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I heard that if you use port 443 (the port usually used for https) for ssh, the encrypted packets look the same to your isp.

Could this be a way to avoid traffic shaping/throttling?

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up vote 5 down vote accepted

I'm not sure it's true that any given ssh packet "looks" the same as any given https packet.

However, over their lifetime they don't behave the same way. The session set up and tear down don't look alike (SSH offer a plain text banner during initial connect, for one thing). Also, typically wouldn't an https session be short lived? Connect, get your data, disconnect, whereas ssh would connect and persist for long periods of time? I think perhaps using 443 instead of 22 might get past naive filters, but I don't think it would fool someone specifically looking for active attempts to bypass their filters.

Is throttling ssh a common occurrence? I've experienced people blocking it, but I don't think I've experienced throttling. Heck, I usually use ssh tunnels to bypass other blocks since people don't usually care about it.

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HTTP/1.1 sessions can be persistent. – user562374 Jan 31 '11 at 19:50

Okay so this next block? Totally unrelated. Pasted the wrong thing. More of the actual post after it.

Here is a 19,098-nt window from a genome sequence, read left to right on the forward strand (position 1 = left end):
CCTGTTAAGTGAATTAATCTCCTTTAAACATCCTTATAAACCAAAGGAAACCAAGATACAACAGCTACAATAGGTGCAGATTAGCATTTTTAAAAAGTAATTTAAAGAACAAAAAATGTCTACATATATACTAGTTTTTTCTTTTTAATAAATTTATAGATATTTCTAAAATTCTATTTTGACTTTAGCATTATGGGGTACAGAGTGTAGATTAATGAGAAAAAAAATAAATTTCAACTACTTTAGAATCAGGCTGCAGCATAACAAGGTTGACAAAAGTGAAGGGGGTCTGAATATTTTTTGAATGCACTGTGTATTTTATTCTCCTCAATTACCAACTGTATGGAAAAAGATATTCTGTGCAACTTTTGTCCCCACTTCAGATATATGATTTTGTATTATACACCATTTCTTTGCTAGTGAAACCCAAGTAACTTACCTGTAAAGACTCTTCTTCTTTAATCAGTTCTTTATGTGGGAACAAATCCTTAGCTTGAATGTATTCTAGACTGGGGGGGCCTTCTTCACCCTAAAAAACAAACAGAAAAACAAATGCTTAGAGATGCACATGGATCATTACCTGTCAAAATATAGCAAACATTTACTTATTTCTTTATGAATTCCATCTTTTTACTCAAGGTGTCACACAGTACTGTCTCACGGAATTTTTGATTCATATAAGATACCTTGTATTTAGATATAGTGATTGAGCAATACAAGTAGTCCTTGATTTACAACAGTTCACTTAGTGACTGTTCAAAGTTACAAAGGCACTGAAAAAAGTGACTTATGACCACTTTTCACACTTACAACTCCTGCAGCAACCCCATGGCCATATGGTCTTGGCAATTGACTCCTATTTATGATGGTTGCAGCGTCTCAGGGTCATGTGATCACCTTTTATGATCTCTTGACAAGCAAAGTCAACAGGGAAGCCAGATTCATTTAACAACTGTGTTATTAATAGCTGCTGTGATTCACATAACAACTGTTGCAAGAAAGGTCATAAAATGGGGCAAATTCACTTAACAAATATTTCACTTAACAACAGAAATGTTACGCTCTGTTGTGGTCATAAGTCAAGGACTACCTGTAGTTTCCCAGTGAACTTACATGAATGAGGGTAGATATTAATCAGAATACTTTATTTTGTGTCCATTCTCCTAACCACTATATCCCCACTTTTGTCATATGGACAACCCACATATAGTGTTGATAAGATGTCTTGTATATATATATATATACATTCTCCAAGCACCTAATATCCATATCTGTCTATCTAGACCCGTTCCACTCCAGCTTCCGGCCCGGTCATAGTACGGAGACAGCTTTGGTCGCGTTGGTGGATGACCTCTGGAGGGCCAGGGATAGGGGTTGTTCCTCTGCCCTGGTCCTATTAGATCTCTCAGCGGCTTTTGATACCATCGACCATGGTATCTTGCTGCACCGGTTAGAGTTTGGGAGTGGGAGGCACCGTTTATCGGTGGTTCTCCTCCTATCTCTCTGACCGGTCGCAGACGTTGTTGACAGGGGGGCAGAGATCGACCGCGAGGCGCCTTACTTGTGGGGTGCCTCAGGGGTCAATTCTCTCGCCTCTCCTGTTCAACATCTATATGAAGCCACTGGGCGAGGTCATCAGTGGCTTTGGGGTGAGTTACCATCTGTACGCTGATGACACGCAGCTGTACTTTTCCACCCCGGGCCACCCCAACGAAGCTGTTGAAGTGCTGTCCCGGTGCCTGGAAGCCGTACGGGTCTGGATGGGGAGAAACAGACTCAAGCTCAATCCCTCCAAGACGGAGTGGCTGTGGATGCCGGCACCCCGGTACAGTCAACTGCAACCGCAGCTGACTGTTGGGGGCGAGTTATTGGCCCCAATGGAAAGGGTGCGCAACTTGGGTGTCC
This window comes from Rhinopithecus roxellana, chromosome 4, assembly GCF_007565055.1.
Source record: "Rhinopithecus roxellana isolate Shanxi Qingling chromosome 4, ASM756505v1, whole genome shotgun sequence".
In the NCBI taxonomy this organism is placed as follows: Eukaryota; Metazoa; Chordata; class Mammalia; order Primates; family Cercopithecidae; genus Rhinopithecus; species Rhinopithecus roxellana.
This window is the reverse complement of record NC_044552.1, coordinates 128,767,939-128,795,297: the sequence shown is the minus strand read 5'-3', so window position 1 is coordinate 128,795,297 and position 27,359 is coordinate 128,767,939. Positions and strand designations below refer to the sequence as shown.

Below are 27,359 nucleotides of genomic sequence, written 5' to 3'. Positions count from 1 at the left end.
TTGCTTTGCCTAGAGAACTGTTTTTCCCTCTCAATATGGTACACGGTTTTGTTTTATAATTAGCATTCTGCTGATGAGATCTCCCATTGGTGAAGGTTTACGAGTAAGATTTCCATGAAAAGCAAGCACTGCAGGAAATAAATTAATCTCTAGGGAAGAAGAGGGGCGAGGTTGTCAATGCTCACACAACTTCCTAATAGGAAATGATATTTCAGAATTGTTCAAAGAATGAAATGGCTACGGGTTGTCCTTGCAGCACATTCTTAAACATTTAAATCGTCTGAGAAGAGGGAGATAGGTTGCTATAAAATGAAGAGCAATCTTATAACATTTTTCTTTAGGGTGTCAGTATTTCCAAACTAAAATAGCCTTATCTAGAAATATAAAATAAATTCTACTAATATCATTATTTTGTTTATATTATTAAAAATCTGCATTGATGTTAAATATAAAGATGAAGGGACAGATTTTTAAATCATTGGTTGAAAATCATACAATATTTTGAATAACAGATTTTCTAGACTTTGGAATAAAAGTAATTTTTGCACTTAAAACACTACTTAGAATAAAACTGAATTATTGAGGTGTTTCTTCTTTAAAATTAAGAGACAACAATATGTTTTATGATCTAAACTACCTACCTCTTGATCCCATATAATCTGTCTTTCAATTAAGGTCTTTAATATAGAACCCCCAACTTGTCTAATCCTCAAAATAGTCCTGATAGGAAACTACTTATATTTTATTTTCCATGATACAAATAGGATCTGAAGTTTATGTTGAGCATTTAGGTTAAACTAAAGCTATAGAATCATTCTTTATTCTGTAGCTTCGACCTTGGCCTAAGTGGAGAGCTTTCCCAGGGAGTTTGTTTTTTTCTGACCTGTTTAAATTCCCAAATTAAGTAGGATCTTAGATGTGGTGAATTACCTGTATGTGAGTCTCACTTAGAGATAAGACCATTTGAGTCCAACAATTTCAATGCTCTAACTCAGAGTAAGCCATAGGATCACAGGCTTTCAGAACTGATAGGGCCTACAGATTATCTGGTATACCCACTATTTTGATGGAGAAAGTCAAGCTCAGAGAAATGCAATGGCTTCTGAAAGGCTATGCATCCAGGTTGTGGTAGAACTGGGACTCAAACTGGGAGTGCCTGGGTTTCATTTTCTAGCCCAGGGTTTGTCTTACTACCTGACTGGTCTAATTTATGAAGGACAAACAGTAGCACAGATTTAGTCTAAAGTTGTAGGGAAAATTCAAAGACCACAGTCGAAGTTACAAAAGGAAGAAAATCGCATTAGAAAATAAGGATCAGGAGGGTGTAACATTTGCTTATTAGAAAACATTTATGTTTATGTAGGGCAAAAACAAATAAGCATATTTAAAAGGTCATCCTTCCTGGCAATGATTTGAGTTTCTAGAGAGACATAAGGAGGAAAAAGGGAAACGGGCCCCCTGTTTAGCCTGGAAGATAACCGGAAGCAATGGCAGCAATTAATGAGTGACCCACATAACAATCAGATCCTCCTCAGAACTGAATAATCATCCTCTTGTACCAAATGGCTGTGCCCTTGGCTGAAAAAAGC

443, when used for HTTPS, relies on SSL (not SSH) for its encryption. SSH looks different than SSL, so it would depend on what your ISP was actually looking for, but it is entirely possible that they could detect the difference. In my experience, though, you'd be more likely to see some personal firewall software block that sort of behavior since it's nonstandard. Fortunately, it's pretty easy to write an SSL tunnel using a SecureSocket of some type.

In general, they can see how much bandwidth you are using, whether or not the traffic is encrypted. They'll still know the endpoints of the connection, how long it's been open, and how many packets have been sent, so if they base their shaping metrics on this sort of data, there's really nothing you can do to prevent them from throttling your connection.

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By filtering ssh input/output through a tunneler (didn't stunnel offer something like that?), you can prepend (and strip) unused HTTP headers with a CONNECT in front of the initial SSH handshake. – user562374 Jan 31 '11 at 19:52

Your ISP is probably more likely to traffic shape port 443 over 22, seeing as 22 requires more real-time responsiveness.

Not really a programming question though, maybe you'll get a more accurate response somewhere else..

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